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{"id":5592451317910,"title":"Antique Indian Silver Gilt \u0026 Enamel Beaker Minakari, Animal Scenes, Lucknow, India – Circa 1850","handle":"antique-indian-silver-gilt-and-enamel-beaker-minakari-animal-scenes-lucknow-india-circa-1850","description":"\u003cp\u003eThis charming and colourful antique Indian silver gilt beaker was made in Lucknow in the middle of the nineteenth century in the typical style of this region. Four narrow bands of simple stylised geometric four-petalled flowers divide the beaker horizontally into three areas of ornament.  Each part contains an enamelled border with the deepest and principal border occupying the central space.  The top border contains a repeating undulating border comprised of foliate elements interspersed with stylised flowers.  The bottom border also contains a display of foliage and flowers but the arrangement is less formalised and more graceful and naturalistic.  The deep central border is more of a landscape with hummocks of grasses and plants along the bottom, one of which depicts small animals in their burrows under the mound. There are some trees, including a palm, and flowering plants, scattered amongst the greenery are many different kinds of birds, including ducks and a peacock and larger animals such as antelopes, rabbits, buffalo, monkey, elephant and a big cat, possibly a lion. The arrangement is crowded and busy, evoking the jungle. There is some wear to the gilding around the body although the gilding to the interior and the underside of the base is still sumptuous.   There are some losses of enamel but they do not detract from what is still a very attractive beaker and a great example of Lucknow enamelling on silver from the 19\u003csup\u003eth\u003c\/sup\u003e\u003cspan\u003e \u003c\/span\u003ecentury.\u003c\/p\u003e\n\u003cp\u003eIn 1775, Asaf-ud-Daulah became Nawab of Oudh. Within a short time, he moved the capital from Faizabad to Lucknow.  Asaf-ud-Daulah reigned from 1775 to 1797 and under him, the Court of the Nawab at Lucknow flourished, becoming glorious and the pre-eminent Indian Court of the age. Many distinguished artists, writers, poets, musicians, traders and craftsmen flocked to Lucknow in pursuit of his royal patronage and established residence there.  As a result of this, the arts flourished in Lucknow and by the end of the 18\u003csup\u003eth\u003c\/sup\u003e\u003cspan\u003e \u003c\/span\u003ecentury, the craftsmen of Lucknow had devised their own particular method of enamelling silver using a palette of predominantly, blue and green transparent enamels with some lesser use of yellow and brown enamel, particularly to depict animals. By the mid-nineteenth century, violet and opaque Gamboges yellow, which can be seen on the beaker, had been added to this colour palette.\u003c\/p\u003e\n\u003cp\u003eUnusually, the craftsmen of Lucknow first drew the outline of the pattern onto the silver object using dyes as Rita Devi Sharma and M Varadarajan explain. “The pattern is minutely drawn and overflows with design and colour, …The surfaces are laden to an astonishing extent with foliage and animal figures.  Fish forms are also prominent in this work.  Flowers, foliage and vine leaf designs are popular motifs in Lucknow enamel work.” \u003c\/p\u003e\n\u003cp\u003eThe art of enamelling is believed to have been brought to India from Persia and most enamellers were members of the Sikh religion. The enamellers, or\u003cspan\u003e \u003c\/span\u003e\u003cem\u003eminakars\u003c\/em\u003e, worked in their own homes, assisted by members of their family and normally did not deal with the public directly but worked as sub-contractors to the trade. They were commissioned by jewellers, goldsmiths and silversmiths who kept paper patterns of enamel designs to show to their customers. When the customer had selected the enamel design and placed his order, the silversmith made the object and his chaser would chase the surface of the object with the design, hollowing out depressions around it to accept the enamel and hatching the depressions to aid the bonding process. This type of enamelling is described as basse taille enamel.\u003c\/p\u003e\n\u003cp\u003eOnce the chasing had been completed, the object was sent out to the enameller. The enameller would grind down vitreous material so that it was ready for use as a paste. Enamelling on silver was much harder and more likely to fail than enamelling on gold or copper because it was much harder to fix the enamel onto the silver and some enamellers refused to work with silver. The enamelling process was lengthy and very complex, requiring many different stages of cleaning with acid, firing and burnishing. The objects were placed on pieces of talc before firing in clay ovens.  As different colours of enamel require different firing temperatures, a strict order of application was necessary. If the firing was not successful it would be redone until it was perfect.\u003c\/p\u003e\n\u003cp\u003e\u003cem\u003eDimensions\u003c\/em\u003e:-  Height 10.5 cms; Width 8.5 cms\u003c\/p\u003e\n\u003cp\u003e\u003cem\u003eWeight\u003c\/em\u003e:-          174 grammes\u003c\/p\u003e\n\u003cp\u003e\u003cem\u003eProvenance\u003c\/em\u003e:-  UK art market\u003c\/p\u003e\n\u003cp\u003e\u003cem\u003eReferences:-\u003c\/em\u003e\u003c\/p\u003e\n\u003cp\u003eRita Devi Sharma and M Varadarajan, Handcrafted Indian Enamel Jewellery, Roli Books, India, Singapore 2004\u003c\/p\u003e\n\u003cp\u003eMark Zebrowski, Gold, Silver \u0026amp; Bronze from Mughal India, Alexandra Press in association with Laurence King, London 1997\u003c\/p\u003e\n\u003cp\u003eH Hendley, Journal of Indian Art, Issue 2, Volume 1, W Griggs, London 1886\u003c\/p\u003e","published_at":"2020-08-10T00:01:31+01:00","created_at":"2020-08-10T00:01:30+01:00","vendor":"Joseph Cohen Antiques","type":"Beaker","tags":["Sold 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charming and colourful antique Indian silver gilt beaker was made in Lucknow in the middle of the nineteenth century in the typical style of this region. Four narrow bands of simple stylised geometric four-petalled flowers divide the beaker horizontally into three areas of ornament.  Each part contains an enamelled border with the deepest and principal border occupying the central space.  The top border contains a repeating undulating border comprised of foliate elements interspersed with stylised flowers.  The bottom border also contains a display of foliage and flowers but the arrangement is less formalised and more graceful and naturalistic.  The deep central border is more of a landscape with hummocks of grasses and plants along the bottom, one of which depicts small animals in their burrows under the mound. There are some trees, including a palm, and flowering plants, scattered amongst the greenery are many different kinds of birds, including ducks and a peacock and larger animals such as antelopes, rabbits, buffalo, monkey, elephant and a big cat, possibly a lion. The arrangement is crowded and busy, evoking the jungle. There is some wear to the gilding around the body although the gilding to the interior and the underside of the base is still sumptuous.   There are some losses of enamel but they do not detract from what is still a very attractive beaker and a great example of Lucknow enamelling on silver from the 19\u003csup\u003eth\u003c\/sup\u003e\u003cspan\u003e \u003c\/span\u003ecentury.\u003c\/p\u003e\n\u003cp\u003eIn 1775, Asaf-ud-Daulah became Nawab of Oudh. Within a short time, he moved the capital from Faizabad to Lucknow.  Asaf-ud-Daulah reigned from 1775 to 1797 and under him, the Court of the Nawab at Lucknow flourished, becoming glorious and the pre-eminent Indian Court of the age. Many distinguished artists, writers, poets, musicians, traders and craftsmen flocked to Lucknow in pursuit of his royal patronage and established residence there.  As a result of this, the arts flourished in Lucknow and by the end of the 18\u003csup\u003eth\u003c\/sup\u003e\u003cspan\u003e \u003c\/span\u003ecentury, the craftsmen of Lucknow had devised their own particular method of enamelling silver using a palette of predominantly, blue and green transparent enamels with some lesser use of yellow and brown enamel, particularly to depict animals. By the mid-nineteenth century, violet and opaque Gamboges yellow, which can be seen on the beaker, had been added to this colour palette.\u003c\/p\u003e\n\u003cp\u003eUnusually, the craftsmen of Lucknow first drew the outline of the pattern onto the silver object using dyes as Rita Devi Sharma and M Varadarajan explain. “The pattern is minutely drawn and overflows with design and colour, …The surfaces are laden to an astonishing extent with foliage and animal figures.  Fish forms are also prominent in this work.  Flowers, foliage and vine leaf designs are popular motifs in Lucknow enamel work.” \u003c\/p\u003e\n\u003cp\u003eThe art of enamelling is believed to have been brought to India from Persia and most enamellers were members of the Sikh religion. The enamellers, or\u003cspan\u003e \u003c\/span\u003e\u003cem\u003eminakars\u003c\/em\u003e, worked in their own homes, assisted by members of their family and normally did not deal with the public directly but worked as sub-contractors to the trade. They were commissioned by jewellers, goldsmiths and silversmiths who kept paper patterns of enamel designs to show to their customers. When the customer had selected the enamel design and placed his order, the silversmith made the object and his chaser would chase the surface of the object with the design, hollowing out depressions around it to accept the enamel and hatching the depressions to aid the bonding process. This type of enamelling is described as basse taille enamel.\u003c\/p\u003e\n\u003cp\u003eOnce the chasing had been completed, the object was sent out to the enameller. The enameller would grind down vitreous material so that it was ready for use as a paste. Enamelling on silver was much harder and more likely to fail than enamelling on gold or copper because it was much harder to fix the enamel onto the silver and some enamellers refused to work with silver. The enamelling process was lengthy and very complex, requiring many different stages of cleaning with acid, firing and burnishing. The objects were placed on pieces of talc before firing in clay ovens.  As different colours of enamel require different firing temperatures, a strict order of application was necessary. If the firing was not successful it would be redone until it was perfect.\u003c\/p\u003e\n\u003cp\u003e\u003cem\u003eDimensions\u003c\/em\u003e:-  Height 10.5 cms; Width 8.5 cms\u003c\/p\u003e\n\u003cp\u003e\u003cem\u003eWeight\u003c\/em\u003e:-          174 grammes\u003c\/p\u003e\n\u003cp\u003e\u003cem\u003eProvenance\u003c\/em\u003e:-  UK art market\u003c\/p\u003e\n\u003cp\u003e\u003cem\u003eReferences:-\u003c\/em\u003e\u003c\/p\u003e\n\u003cp\u003eRita Devi Sharma and M Varadarajan, Handcrafted Indian Enamel Jewellery, Roli Books, India, Singapore 2004\u003c\/p\u003e\n\u003cp\u003eMark Zebrowski, Gold, Silver \u0026amp; Bronze from Mughal India, Alexandra Press in association with Laurence King, London 1997\u003c\/p\u003e\n\u003cp\u003eH Hendley, Journal of Indian Art, Issue 2, Volume 1, W Griggs, London 1886\u003c\/p\u003e"}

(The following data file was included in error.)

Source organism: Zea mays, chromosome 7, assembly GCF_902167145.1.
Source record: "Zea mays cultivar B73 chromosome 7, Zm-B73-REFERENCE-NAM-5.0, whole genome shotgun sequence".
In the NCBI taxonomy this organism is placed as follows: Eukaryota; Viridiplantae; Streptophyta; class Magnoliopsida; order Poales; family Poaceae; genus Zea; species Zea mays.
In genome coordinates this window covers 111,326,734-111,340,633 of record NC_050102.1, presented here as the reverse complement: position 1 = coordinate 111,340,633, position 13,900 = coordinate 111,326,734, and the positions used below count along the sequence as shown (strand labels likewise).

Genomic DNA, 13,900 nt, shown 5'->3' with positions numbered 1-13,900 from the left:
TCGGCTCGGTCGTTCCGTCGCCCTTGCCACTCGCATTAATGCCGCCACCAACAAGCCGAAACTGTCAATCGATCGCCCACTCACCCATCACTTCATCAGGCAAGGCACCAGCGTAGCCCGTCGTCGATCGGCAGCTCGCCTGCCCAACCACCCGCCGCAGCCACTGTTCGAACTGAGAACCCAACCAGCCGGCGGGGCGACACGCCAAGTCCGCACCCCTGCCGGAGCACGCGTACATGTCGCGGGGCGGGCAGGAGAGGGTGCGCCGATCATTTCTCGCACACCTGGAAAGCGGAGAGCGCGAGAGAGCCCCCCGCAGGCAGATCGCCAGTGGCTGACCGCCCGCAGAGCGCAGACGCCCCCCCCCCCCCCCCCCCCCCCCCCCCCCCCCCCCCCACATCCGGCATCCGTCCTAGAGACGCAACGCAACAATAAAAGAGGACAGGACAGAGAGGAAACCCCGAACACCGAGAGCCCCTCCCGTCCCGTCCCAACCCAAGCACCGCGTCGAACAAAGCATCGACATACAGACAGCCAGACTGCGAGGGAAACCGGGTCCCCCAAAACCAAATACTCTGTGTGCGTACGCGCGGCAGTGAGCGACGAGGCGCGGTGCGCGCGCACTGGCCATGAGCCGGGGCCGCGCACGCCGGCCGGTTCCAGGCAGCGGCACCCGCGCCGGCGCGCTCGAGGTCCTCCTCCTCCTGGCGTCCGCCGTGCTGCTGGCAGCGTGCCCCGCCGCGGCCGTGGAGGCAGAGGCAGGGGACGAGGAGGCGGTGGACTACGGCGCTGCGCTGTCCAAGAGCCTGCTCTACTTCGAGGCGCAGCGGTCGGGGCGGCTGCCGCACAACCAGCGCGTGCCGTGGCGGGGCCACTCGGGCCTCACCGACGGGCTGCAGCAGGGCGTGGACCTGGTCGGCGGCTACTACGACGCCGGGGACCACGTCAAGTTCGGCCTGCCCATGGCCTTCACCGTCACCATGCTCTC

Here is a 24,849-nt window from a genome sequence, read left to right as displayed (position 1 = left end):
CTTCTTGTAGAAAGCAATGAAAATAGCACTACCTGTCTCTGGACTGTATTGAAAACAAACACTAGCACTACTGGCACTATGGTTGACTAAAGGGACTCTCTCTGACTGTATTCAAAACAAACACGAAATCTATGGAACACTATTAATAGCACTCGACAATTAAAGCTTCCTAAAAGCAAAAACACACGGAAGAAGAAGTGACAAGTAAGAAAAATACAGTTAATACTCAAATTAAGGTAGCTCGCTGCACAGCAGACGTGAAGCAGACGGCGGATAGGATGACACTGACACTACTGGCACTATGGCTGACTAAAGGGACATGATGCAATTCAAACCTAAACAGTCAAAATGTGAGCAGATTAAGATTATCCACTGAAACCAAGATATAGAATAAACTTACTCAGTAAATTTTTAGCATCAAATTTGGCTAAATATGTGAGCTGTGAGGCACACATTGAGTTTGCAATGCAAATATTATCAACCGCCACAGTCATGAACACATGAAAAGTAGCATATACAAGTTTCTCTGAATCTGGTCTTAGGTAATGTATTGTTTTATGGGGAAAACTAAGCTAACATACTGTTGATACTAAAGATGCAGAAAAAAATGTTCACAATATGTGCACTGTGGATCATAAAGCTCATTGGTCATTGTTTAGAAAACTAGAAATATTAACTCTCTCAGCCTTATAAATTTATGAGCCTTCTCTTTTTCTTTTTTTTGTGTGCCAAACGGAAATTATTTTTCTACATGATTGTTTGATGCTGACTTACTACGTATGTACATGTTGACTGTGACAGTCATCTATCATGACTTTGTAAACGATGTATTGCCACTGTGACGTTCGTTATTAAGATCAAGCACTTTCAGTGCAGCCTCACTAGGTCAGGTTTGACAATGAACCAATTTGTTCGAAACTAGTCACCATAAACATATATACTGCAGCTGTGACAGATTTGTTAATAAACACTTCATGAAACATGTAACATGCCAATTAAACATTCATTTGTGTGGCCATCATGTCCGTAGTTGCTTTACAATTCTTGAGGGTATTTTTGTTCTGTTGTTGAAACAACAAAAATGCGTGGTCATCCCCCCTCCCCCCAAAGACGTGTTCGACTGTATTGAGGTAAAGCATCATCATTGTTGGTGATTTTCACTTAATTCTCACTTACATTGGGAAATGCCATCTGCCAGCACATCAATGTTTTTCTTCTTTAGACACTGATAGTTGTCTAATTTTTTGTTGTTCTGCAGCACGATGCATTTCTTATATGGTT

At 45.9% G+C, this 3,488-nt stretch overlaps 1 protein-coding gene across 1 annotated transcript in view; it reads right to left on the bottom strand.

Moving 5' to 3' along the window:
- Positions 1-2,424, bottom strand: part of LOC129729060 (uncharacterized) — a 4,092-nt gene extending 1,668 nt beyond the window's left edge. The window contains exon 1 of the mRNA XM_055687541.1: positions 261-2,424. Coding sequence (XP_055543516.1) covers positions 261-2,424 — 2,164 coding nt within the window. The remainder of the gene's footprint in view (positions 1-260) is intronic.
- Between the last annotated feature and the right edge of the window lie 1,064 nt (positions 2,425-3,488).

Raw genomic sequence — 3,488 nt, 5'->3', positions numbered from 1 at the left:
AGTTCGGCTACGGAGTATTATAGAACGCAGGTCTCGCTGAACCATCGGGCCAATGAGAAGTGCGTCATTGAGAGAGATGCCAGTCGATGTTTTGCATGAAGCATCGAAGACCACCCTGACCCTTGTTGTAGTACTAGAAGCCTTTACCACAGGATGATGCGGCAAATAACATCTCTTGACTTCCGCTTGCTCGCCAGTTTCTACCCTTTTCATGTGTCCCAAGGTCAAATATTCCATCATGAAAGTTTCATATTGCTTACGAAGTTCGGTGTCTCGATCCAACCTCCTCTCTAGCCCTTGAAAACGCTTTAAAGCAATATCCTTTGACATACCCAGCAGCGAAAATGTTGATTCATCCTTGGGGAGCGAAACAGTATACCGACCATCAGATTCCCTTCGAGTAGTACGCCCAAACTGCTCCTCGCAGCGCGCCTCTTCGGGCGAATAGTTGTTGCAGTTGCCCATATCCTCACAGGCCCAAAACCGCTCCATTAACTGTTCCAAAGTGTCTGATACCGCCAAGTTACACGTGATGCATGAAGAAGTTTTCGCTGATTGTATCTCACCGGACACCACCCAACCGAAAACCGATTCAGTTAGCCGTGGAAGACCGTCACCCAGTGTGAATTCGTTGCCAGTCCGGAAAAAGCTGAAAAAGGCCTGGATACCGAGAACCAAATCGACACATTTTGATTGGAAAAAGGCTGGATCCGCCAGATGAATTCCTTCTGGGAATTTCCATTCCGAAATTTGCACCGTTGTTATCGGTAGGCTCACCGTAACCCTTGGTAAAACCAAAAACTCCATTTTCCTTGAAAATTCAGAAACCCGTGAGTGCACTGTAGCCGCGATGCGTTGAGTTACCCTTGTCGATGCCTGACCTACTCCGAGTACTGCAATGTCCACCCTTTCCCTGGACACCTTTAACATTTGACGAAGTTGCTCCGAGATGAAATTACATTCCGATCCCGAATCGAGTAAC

Antique Indian Silver Gilt & Enamel Beaker Minakari, Animal Scenes, Lucknow, India – Circa 1850